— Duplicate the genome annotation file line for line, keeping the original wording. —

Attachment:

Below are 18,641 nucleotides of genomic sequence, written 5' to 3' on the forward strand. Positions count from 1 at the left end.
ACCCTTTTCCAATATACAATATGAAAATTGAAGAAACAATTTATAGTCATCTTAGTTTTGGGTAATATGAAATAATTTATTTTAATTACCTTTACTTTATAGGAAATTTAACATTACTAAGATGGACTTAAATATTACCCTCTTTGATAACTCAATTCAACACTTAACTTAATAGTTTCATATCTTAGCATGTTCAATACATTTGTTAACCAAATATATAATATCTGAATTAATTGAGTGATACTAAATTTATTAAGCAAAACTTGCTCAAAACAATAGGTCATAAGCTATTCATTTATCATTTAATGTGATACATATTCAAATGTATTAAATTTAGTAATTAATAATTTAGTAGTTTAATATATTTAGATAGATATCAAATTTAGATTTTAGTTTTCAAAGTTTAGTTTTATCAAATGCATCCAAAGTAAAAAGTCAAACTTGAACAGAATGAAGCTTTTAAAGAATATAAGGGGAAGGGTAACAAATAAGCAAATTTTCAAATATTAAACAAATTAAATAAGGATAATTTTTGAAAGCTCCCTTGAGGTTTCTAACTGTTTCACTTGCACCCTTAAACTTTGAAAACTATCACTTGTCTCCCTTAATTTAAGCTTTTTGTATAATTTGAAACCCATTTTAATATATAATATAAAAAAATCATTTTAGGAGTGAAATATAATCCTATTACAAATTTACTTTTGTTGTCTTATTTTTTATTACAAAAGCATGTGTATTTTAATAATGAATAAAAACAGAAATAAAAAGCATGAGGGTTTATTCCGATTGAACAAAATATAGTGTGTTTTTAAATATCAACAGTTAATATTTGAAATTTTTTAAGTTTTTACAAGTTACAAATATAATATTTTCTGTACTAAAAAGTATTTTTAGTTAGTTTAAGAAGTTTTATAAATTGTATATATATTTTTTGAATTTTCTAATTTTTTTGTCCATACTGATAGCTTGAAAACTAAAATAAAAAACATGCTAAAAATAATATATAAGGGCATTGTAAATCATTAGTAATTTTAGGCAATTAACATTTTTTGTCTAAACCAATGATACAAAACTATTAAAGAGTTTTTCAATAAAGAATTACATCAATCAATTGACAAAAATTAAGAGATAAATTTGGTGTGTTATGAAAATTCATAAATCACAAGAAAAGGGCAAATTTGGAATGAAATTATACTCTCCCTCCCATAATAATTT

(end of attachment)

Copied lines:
Below are 18,641 nucleotides of genomic sequence, written 5' to 3' on the forward strand. Positions count from 1 at the left end.
ACCCTTTTCCAATATACAATATGAAAATTGAAGAAACAATTTATAGTCATCTTAGTTTTGGGTAATATGAAATAATTTATTTTAATTACCTTTACTTTATAGGAAATTTAACATTACTAAGATGGACTTAAATATTACCCTCTTTGATAACTCAATTCAACACTTAACTTAATAGTTTCATATCTTAGCATGTTCAATACATTTGTTAACCAAATATATAATATCTGAATTAATTGAGTGATACTAAATTTATTAAGCAAAACTTGCTCAAAACAATAGGTCATAAGCTATTCATTTATCATTTAATGTGATACATATTCAAATGTATTAAATTTAGTAATTAATAATTTAGTAGTTTAATATATTTAGATAGATATCAAATTTAGATTTTAGTTTTCAAAGTTTAGTTTTATCAAATGCATCCAAAGTAAAAAGTCAAACTTGAACAGAATGAAGCTTTTAAAGAATATAAGGGGAAGGGTAACAAATAAGCAAATTTTCAAATATTAAACAAATTAAATAAGGATAATTTTTGAAAGCTCCCTTGAGGTTTCTAACTGTTTCACTTGCACCCTTAAACTTTGAAAACTATCACTTGTCTCCCTTAATTTAAGCTTTTTGTATAATTTGAAACCCATTTTAATATATAATATAAAAAAATCATTTTAGGAGTGAAATATAATCCTATTACAAATTTACTTTTGTTGTCTTATTTTTTATTACAAAAGCATGTGTATTTTAATAATGAATAAAAACAGAAATAAAAAGCATGAGGGTTTATTCCGATTGAACAAAATATAGTGTGTTTTTAAATATCAACAGTTAATATTTGAAATTTTTTAAGTTTTTACAAGTTACAAATATAATATTTTCTGTACTAAAAAGTATTTTTAGTTAGTTTAAGAAGTTTTATAAATTGTATATATATTTTTTGAATTTTCTAATTTTTTTGTCCATACTGATAGCTTGAAAACTAAAATAAAAAACATGCTAAAAATAATATATAAGGGCATTGTAAATCATTAGTAATTTTAGGCAATTAACATTTTTTGTCTAAACCAATGATACAAAACTATTAAAGAGTTTTTCAATAAAGAATTACATCAATCAATTGACAAAAATTAAGAGATAAATTTGGTGTGTTATGAAAATTCATAAATCACAAGAAAAGGGCAAATTTGGAATGAAATTATACTCTCCCTCCCATAATAATTT